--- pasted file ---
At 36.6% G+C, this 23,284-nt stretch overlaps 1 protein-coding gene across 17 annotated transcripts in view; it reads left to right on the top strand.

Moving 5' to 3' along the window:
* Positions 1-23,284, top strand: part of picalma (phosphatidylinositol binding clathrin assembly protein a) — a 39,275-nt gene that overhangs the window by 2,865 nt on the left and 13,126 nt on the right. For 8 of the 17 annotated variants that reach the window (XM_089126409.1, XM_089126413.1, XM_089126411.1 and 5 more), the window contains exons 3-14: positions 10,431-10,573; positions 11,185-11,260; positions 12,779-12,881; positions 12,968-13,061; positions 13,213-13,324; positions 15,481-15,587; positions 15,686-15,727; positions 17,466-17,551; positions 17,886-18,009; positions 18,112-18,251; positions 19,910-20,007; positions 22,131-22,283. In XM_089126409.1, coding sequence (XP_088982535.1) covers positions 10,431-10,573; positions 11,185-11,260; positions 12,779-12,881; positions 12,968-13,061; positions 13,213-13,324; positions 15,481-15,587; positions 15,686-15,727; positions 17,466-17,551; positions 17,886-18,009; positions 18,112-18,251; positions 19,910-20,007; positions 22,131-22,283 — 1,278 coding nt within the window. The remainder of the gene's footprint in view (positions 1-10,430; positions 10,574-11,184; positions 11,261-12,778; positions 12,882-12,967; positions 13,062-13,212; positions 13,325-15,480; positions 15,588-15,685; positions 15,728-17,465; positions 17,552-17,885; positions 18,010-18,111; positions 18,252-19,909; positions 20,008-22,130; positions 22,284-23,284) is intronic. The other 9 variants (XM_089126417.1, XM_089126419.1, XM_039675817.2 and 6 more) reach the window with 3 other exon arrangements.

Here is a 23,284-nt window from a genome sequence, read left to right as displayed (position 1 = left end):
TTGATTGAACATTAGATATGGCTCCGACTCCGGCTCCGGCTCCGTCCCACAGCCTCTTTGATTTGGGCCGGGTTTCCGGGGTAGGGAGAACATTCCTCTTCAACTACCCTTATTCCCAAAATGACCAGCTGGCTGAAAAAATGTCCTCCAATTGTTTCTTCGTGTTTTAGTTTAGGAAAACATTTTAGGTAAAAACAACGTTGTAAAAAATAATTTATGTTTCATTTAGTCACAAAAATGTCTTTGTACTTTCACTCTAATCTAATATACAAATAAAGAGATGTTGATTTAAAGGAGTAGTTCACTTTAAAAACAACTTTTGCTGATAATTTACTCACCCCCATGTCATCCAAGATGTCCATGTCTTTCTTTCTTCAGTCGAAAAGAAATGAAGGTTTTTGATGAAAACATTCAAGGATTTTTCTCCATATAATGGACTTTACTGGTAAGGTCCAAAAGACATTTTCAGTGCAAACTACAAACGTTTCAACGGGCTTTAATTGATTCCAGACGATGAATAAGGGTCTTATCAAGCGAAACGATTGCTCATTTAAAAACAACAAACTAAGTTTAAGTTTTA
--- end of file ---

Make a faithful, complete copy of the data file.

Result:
At 36.6% G+C, this 23,284-nt stretch overlaps 1 protein-coding gene across 17 annotated transcripts in view; it reads left to right on the top strand.

Moving 5' to 3' along the window:
* Positions 1-23,284, top strand: part of picalma (phosphatidylinositol binding clathrin assembly protein a) — a 39,275-nt gene that overhangs the window by 2,865 nt on the left and 13,126 nt on the right. For 8 of the 17 annotated variants that reach the window (XM_089126409.1, XM_089126413.1, XM_089126411.1 and 5 more), the window contains exons 3-14: positions 10,431-10,573; positions 11,185-11,260; positions 12,779-12,881; positions 12,968-13,061; positions 13,213-13,324; positions 15,481-15,587; positions 15,686-15,727; positions 17,466-17,551; positions 17,886-18,009; positions 18,112-18,251; positions 19,910-20,007; positions 22,131-22,283. In XM_089126409.1, coding sequence (XP_088982535.1) covers positions 10,431-10,573; positions 11,185-11,260; positions 12,779-12,881; positions 12,968-13,061; positions 13,213-13,324; positions 15,481-15,587; positions 15,686-15,727; positions 17,466-17,551; positions 17,886-18,009; positions 18,112-18,251; positions 19,910-20,007; positions 22,131-22,283 — 1,278 coding nt within the window. The remainder of the gene's footprint in view (positions 1-10,430; positions 10,574-11,184; positions 11,261-12,778; positions 12,882-12,967; positions 13,062-13,212; positions 13,325-15,480; positions 15,588-15,685; positions 15,728-17,465; positions 17,552-17,885; positions 18,010-18,111; positions 18,252-19,909; positions 20,008-22,130; positions 22,284-23,284) is intronic. The other 9 variants (XM_089126417.1, XM_089126419.1, XM_039675817.2 and 6 more) reach the window with 3 other exon arrangements.

Here is a 23,284-nt window from a genome sequence, read left to right as displayed (position 1 = left end):
TTGATTGAACATTAGATATGGCTCCGACTCCGGCTCCGGCTCCGTCCCACAGCCTCTTTGATTTGGGCCGGGTTTCCGGGGTAGGGAGAACATTCCTCTTCAACTACCCTTATTCCCAAAATGACCAGCTGGCTGAAAAAATGTCCTCCAATTGTTTCTTCGTGTTTTAGTTTAGGAAAACATTTTAGGTAAAAACAACGTTGTAAAAAATAATTTATGTTTCATTTAGTCACAAAAATGTCTTTGTACTTTCACTCTAATCTAATATACAAATAAAGAGATGTTGATTTAAAGGAGTAGTTCACTTTAAAAACAACTTTTGCTGATAATTTACTCACCCCCATGTCATCCAAGATGTCCATGTCTTTCTTTCTTCAGTCGAAAAGAAATGAAGGTTTTTGATGAAAACATTCAAGGATTTTTCTCCATATAATGGACTTTACTGGTAAGGTCCAAAAGACATTTTCAGTGCAAACTACAAACGTTTCAACGGGCTTTAATTGATTCCAGACGATGAATAAGGGTCTTATCAAGCGAAACGATTGCTCATTTAAAAACAACAAACTAAGTTTAAGTTTTA